By Sarah Mac Donald - 14 May, 2015
The Church is not trying to hurt or offend anyone, “We simply want to respect the dignity of difference between male and female” - Archbishop Eamon Martin.
In a homily delivered in the French shrine of Lourdes, Archbishop Eamon Martin of Armagh said the bishops are clear that they cannot support this amendment and they have asked the people of Ireland to reflect and pray very carefully before voting.
He asked those at the Mass in the French town to pray for a special intention, a reference to the referendum vote on 22 May, which he said seeks to change the meaning of marriage and family in the Constitution.
He sought to allay the anger of gays and lesbians explaining that when the Church prayed for, and spoke up for the institution of marriage, “as it has been understood across cultures and down the ages” it was not trying to hurt or offend anyone.
“We simply want to respect the dignity of difference between male and female,” he stated.
Archbishop Martin added, “We want to protect and promote the uniqueness of that special relationship between a wife, a husband and their children which is sanctified by Our Creator, endorsed by Jesus, and which is such a powerful and prophetic beacon of hope for society.”
He paid tribute to those in Ireland and around the world who began a novena on Wednesday or are praying the Rosary, or fasting and doing penance for this special intention of marriage and the family.
Referring to Pope Francis’ message for World Communications Day this coming Sunday, he explained that the Pope describes the family as a “privileged place of encounter with the gift of love”.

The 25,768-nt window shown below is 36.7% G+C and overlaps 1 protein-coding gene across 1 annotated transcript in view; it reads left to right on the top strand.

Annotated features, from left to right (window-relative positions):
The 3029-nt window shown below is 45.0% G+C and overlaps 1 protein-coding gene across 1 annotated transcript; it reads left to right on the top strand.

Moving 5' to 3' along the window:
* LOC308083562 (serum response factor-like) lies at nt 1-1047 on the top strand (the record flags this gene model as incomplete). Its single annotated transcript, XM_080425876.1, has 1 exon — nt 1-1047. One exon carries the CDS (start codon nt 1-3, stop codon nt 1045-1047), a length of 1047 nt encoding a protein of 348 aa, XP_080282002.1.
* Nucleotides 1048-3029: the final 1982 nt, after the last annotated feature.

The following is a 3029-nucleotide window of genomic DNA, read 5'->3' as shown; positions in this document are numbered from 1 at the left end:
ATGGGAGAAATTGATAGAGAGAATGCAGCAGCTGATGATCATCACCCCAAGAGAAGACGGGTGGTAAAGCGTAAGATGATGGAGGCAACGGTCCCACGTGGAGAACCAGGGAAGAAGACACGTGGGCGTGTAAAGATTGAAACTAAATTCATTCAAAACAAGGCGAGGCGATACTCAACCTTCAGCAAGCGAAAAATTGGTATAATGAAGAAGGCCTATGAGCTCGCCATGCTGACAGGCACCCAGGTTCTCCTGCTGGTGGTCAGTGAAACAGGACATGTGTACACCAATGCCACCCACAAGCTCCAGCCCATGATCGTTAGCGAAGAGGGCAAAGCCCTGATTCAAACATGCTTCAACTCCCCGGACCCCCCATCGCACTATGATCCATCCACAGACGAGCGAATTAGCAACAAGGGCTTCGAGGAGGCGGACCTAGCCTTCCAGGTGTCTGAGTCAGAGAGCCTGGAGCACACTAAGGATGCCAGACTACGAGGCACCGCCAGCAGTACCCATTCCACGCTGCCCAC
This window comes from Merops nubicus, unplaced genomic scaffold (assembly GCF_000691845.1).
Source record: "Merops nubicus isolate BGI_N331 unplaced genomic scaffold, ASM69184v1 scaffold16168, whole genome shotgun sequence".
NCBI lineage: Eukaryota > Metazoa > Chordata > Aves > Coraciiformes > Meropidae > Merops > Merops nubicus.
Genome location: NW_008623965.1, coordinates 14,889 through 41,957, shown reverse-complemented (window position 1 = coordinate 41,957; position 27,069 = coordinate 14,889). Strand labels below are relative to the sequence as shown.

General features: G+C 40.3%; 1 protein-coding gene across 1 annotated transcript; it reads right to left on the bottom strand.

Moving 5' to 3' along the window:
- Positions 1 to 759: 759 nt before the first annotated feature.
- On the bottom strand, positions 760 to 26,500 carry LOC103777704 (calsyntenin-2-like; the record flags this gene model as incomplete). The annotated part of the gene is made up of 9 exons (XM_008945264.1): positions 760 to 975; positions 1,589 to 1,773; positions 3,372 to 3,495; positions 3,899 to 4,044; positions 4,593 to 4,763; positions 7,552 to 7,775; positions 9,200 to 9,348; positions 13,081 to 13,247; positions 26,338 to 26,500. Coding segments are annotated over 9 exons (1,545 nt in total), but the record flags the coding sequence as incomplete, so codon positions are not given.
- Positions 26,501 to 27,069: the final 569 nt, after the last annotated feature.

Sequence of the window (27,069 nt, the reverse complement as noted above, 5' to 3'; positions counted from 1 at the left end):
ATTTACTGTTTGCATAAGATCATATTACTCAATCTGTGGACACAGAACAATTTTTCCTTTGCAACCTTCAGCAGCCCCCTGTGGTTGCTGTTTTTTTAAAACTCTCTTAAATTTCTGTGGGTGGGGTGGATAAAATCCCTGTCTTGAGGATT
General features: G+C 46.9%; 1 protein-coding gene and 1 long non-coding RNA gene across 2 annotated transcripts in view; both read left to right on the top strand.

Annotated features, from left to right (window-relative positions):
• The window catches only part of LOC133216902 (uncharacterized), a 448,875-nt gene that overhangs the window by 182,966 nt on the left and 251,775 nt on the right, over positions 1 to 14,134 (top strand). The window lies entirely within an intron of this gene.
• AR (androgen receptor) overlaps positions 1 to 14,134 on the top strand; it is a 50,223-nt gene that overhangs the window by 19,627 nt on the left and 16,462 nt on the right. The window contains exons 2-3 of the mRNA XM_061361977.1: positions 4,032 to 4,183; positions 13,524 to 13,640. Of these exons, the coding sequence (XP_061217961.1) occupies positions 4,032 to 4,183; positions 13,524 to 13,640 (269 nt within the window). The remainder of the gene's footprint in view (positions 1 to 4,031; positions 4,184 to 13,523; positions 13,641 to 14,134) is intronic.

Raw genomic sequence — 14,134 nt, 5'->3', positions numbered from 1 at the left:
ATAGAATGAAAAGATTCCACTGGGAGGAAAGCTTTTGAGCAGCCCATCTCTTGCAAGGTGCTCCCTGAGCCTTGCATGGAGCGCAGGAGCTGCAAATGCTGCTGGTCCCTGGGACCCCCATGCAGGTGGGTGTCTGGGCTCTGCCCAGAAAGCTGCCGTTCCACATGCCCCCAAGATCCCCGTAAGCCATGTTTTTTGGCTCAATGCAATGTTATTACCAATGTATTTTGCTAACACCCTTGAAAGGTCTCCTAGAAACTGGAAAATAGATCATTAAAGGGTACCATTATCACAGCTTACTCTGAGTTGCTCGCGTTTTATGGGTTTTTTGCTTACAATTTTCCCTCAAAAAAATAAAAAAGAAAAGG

The Archbishop said that according to the Pope “families, at their best, actively communicate by their witness the beauty and the richness of the relationship between man and woman, and between parents and children”.
In it, Bishop Kelly warns that the proposed change to the Constitution will mean that the Irish State and all its laws will not recognise anymore that the union in marriage of a man and a woman is a unique and irreplaceable good for this society, and worthy of recognition and protection by the Irish people.
“The marriage of a man and woman is a union that supports the mutual love of husband and wife, and offers them security for life. It also provides the natural, irreplaceable and best environment within which children can be born and brought up,” Bishop Kelly underlined.
However, he added that this was not to deny that parents and children often do not find themselves in the ideal marital situation. “These parents and children equally deserve the support and protection of the state,” he said.
He said gender difference was fundamental to who we are and was “at the heart of marriage, fundamental for the welfare of children, and critical to the survival of the human race”.
The Bishop of Achonry said people in Ireland have “undoubtedly suffered unjust discrimination because of their sexual orientation. They have felt excluded, marginalised and silenced”.
He added that thankfully this situation has been changing for the better in recent decades.
“As a society we must work always to eliminate unjust discrimination and to include all people. As Christians we are obliged to love all people without exception, as Christ loved us even unto death,” he said.
He said much work has been done and progress made, legally and otherwise, to ensure appropriate rights and equality for all.
But the Bishop appealed to people that the continuance of this journey of securing equality for all would seek other means to the removal of the recognition in the constitution and Irish law of the uniqueness and value of the union of male and female in marriage.